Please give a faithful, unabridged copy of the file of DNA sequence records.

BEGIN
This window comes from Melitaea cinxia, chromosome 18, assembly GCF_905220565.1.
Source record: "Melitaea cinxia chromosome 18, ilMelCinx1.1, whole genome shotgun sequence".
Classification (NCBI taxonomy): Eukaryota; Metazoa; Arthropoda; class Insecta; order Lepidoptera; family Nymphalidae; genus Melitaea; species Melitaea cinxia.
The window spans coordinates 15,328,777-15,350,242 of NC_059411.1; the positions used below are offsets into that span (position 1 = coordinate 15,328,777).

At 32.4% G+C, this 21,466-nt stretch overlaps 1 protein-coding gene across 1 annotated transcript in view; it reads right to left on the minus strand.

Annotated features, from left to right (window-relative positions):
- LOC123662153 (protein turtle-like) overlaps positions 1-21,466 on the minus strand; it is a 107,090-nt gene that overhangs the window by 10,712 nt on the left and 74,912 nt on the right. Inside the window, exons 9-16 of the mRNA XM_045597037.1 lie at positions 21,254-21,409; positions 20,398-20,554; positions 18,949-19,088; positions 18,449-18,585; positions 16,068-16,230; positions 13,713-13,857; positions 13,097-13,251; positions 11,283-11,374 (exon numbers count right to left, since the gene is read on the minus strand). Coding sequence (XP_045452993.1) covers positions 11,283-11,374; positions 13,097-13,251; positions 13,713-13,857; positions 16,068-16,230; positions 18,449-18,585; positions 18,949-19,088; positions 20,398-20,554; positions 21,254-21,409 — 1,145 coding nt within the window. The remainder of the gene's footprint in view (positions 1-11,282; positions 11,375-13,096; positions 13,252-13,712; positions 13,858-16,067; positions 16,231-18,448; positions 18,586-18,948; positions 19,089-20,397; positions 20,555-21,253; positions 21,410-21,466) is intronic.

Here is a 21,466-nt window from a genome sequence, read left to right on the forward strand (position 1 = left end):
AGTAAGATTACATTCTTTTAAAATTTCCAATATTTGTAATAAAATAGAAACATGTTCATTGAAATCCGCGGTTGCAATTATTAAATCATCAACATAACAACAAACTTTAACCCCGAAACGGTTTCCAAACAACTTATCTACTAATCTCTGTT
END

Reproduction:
This window comes from Melitaea cinxia, chromosome 18, assembly GCF_905220565.1.
Source record: "Melitaea cinxia chromosome 18, ilMelCinx1.1, whole genome shotgun sequence".
Classification (NCBI taxonomy): Eukaryota; Metazoa; Arthropoda; class Insecta; order Lepidoptera; family Nymphalidae; genus Melitaea; species Melitaea cinxia.
The window spans coordinates 15,328,777-15,350,242 of NC_059411.1; the positions used below are offsets into that span (position 1 = coordinate 15,328,777).

At 32.4% G+C, this 21,466-nt stretch overlaps 1 protein-coding gene across 1 annotated transcript in view; it reads right to left on the minus strand.

Annotated features, from left to right (window-relative positions):
- LOC123662153 (protein turtle-like) overlaps positions 1-21,466 on the minus strand; it is a 107,090-nt gene that overhangs the window by 10,712 nt on the left and 74,912 nt on the right. Inside the window, exons 9-16 of the mRNA XM_045597037.1 lie at positions 21,254-21,409; positions 20,398-20,554; positions 18,949-19,088; positions 18,449-18,585; positions 16,068-16,230; positions 13,713-13,857; positions 13,097-13,251; positions 11,283-11,374 (exon numbers count right to left, since the gene is read on the minus strand). Coding sequence (XP_045452993.1) covers positions 11,283-11,374; positions 13,097-13,251; positions 13,713-13,857; positions 16,068-16,230; positions 18,449-18,585; positions 18,949-19,088; positions 20,398-20,554; positions 21,254-21,409 — 1,145 coding nt within the window. The remainder of the gene's footprint in view (positions 1-11,282; positions 11,375-13,096; positions 13,252-13,712; positions 13,858-16,067; positions 16,231-18,448; positions 18,586-18,948; positions 19,089-20,397; positions 20,555-21,253; positions 21,410-21,466) is intronic.

Here is a 21,466-nt window from a genome sequence, read left to right on the forward strand (position 1 = left end):
AGTAAGATTACATTCTTTTAAAATTTCCAATATTTGTAATAAAATAGAAACATGTTCATTGAAATCCGCGGTTGCAATTATTAAATCATCAACATAACAACAAACTTTAACCCCGAAACGGTTTCCAAACAACTTATCTACTAATCTCTGTT